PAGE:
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Phil Mickelson re-established as main challenger to Tiger Woods

Phil Mickelson may have failed to win his third Masters at Augusta National last week but he did wonders for his confidence in bettering Tiger Woods and hugely boosted his image with the American public.

The final round dream pairing lived up to all the hype as the two best golfers in the world brilliantly hacked away at a seven-shot deficit before falling at the last hurdle and there was no doubt it was the 38-year-old lefthander who was the inspiration.

His straight-out-of-the-blocks front nine of 30 equalled the Masters record and it was on his coattails that Woods rode as he bounced himself back into contention with a superb eagle at the eighth.

Mickelson by general consensus also won hands down over Woods in the popularity stakes.

The majority of the cheers emanating from the thousands of fans who massed around this moving feast of golf were for the San Diego man and in defeat he was by far the more gracious.

"I enjoyed the opportunity to play with Tiger, I enjoyed the chance to try to win a golf tournament, and I love the fact that I shot 30 to give myself an opportunity to win," said Mickelson.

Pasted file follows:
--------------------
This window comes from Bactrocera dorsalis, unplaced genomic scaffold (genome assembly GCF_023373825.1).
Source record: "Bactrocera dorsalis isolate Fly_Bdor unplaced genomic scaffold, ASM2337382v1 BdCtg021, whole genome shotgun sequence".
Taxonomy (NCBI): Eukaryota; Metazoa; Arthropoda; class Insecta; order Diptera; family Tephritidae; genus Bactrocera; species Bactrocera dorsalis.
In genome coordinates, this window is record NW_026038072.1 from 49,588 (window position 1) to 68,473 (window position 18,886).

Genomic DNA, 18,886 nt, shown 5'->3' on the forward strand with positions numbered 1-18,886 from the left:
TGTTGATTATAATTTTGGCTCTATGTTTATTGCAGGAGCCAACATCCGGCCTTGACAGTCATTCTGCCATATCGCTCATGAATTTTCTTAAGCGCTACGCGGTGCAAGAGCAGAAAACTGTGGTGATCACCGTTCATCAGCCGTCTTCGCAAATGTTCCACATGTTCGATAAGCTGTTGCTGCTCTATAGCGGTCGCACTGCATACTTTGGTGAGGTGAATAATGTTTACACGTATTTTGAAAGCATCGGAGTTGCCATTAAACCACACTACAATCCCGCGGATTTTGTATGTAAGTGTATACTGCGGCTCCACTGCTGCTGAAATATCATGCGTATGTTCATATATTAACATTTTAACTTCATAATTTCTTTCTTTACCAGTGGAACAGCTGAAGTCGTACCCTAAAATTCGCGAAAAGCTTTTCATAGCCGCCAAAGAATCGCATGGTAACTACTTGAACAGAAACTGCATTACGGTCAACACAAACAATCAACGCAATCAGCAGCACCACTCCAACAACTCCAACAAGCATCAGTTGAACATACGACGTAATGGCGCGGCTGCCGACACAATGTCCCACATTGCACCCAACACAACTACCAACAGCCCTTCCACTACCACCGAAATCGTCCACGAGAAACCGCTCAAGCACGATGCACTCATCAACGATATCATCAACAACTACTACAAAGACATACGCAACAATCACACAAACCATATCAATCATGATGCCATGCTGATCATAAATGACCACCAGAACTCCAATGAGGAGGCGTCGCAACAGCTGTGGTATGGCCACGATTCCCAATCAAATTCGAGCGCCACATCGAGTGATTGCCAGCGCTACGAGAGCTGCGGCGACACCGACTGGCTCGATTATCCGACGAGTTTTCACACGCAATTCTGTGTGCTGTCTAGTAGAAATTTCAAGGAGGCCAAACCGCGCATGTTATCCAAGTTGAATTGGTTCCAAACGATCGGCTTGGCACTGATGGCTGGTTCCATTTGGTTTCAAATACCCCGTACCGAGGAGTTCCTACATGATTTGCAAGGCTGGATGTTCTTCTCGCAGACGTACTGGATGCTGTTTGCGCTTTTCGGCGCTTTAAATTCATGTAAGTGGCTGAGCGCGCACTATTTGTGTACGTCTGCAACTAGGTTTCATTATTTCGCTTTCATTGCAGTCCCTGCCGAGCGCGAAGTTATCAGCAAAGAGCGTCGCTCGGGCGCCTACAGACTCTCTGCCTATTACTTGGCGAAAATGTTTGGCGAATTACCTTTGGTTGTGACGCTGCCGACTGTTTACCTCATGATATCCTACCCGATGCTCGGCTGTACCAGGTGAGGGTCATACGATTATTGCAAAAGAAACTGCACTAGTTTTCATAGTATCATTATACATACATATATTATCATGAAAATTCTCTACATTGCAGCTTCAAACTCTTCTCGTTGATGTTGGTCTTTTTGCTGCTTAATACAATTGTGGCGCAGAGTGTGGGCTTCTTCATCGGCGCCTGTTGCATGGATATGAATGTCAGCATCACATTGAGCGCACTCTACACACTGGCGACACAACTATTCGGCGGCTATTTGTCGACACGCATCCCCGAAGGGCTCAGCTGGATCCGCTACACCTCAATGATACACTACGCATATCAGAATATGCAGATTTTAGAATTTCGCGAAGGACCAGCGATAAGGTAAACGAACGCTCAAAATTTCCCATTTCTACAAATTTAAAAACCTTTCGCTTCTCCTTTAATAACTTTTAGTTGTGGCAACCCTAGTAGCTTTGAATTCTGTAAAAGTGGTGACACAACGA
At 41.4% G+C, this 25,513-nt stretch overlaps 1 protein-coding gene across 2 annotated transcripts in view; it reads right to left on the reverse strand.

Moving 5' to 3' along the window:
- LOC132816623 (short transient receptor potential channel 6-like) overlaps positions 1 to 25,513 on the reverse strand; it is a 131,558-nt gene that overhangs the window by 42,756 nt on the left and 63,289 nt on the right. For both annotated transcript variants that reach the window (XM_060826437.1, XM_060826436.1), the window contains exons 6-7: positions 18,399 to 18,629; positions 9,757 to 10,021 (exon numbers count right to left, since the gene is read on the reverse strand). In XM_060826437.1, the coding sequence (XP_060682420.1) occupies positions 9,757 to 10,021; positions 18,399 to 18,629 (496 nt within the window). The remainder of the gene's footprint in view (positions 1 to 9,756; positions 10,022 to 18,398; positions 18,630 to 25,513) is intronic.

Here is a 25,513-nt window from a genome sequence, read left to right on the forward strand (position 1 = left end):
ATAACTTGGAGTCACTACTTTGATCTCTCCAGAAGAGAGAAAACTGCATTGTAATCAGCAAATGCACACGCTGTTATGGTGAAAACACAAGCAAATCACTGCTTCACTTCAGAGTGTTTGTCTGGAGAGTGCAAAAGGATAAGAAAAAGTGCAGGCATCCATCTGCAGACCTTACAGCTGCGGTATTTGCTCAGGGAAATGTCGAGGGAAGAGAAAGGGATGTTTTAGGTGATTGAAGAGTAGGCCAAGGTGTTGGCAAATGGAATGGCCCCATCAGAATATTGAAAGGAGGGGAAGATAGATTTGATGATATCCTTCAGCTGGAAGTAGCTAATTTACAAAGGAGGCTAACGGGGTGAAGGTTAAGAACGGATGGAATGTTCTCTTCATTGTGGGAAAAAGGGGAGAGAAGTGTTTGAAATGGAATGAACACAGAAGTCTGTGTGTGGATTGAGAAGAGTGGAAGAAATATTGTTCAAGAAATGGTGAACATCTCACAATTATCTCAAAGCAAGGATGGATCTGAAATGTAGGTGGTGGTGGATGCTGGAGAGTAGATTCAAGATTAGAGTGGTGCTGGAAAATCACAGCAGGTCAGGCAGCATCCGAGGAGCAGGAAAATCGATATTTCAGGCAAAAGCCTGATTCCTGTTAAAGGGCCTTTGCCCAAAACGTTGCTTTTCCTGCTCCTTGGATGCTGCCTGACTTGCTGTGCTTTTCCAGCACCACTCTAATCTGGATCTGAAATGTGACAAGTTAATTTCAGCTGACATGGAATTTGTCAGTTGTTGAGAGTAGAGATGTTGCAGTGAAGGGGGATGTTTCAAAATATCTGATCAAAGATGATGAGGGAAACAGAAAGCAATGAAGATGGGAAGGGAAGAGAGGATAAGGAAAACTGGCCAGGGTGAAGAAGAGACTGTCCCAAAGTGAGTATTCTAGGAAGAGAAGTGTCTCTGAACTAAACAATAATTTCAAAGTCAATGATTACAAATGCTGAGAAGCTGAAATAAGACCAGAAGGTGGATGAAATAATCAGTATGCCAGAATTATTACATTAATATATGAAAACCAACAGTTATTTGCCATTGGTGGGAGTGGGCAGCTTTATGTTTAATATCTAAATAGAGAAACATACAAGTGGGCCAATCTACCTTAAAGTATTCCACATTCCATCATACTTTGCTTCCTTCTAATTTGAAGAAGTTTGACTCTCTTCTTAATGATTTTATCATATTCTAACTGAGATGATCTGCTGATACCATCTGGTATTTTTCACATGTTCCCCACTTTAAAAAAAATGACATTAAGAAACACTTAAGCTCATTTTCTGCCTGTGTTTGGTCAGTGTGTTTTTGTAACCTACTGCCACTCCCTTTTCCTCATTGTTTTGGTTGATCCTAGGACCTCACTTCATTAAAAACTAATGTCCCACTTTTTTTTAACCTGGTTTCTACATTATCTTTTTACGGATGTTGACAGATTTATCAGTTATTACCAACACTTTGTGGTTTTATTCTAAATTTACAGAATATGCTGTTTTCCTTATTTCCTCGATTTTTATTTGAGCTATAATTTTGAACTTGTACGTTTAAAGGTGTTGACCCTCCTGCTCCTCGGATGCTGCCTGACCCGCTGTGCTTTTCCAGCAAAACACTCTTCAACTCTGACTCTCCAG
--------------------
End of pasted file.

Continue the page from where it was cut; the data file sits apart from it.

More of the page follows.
"It was a very emotional day because it's up and down, up and down, a lot of highs and lows. The crowd, it made the highs even higher, and the moans made the lows even lower, and it was just an emotional day."

Woods on the other hand was dismissive of what had been an electrically-charged afternoon that put the excitement back into the Masters after three relatively drab years.

"I fought my swing all day and just kind of Band-Aided around and almost won the tournament with a Band-Aid swing today," he said. "It was just terrible."

What was going on was that Mickelson won their head-to-head by a stroke 67 to 68 and in the process grabbed an early psychological ascendancy into what is building up to be an exceptional year.

It was he who looked to be more in control of his swing with Woods errant off the tee, struggling grimly with his putting and generally exhuding an air of frustration that belied his superstar status.

Mickelson is now firmly re-established as the world No.2 and the main rival to Woods atop the rankings and the anticipation will be huge ahead of the next major - the US Open in mid-June - which will take place on one of the most famous public courses in the United States the Black Course at Bethpage on Long Island.

Mickelson finished second to Woods there in the 2002 version of the open, the first time the tournament had been held at the venue and it would be a magnificent spectacle if they were to be paired together again at the weekend.

Woods has yet to commit to any tournaments in the buildup to the defence of the title he won in such dramatic circumstances in San Diego last year and no doubt will be spending plenty of time with swing coach Hank Haney.

Mickelson looks set to play a full schedule through The Players Championship at Ponte Vedra, Florida, followed by the Byron Nelson Classic and the Crowne Plaza Invitational, both in Texas.


April 21, 2009

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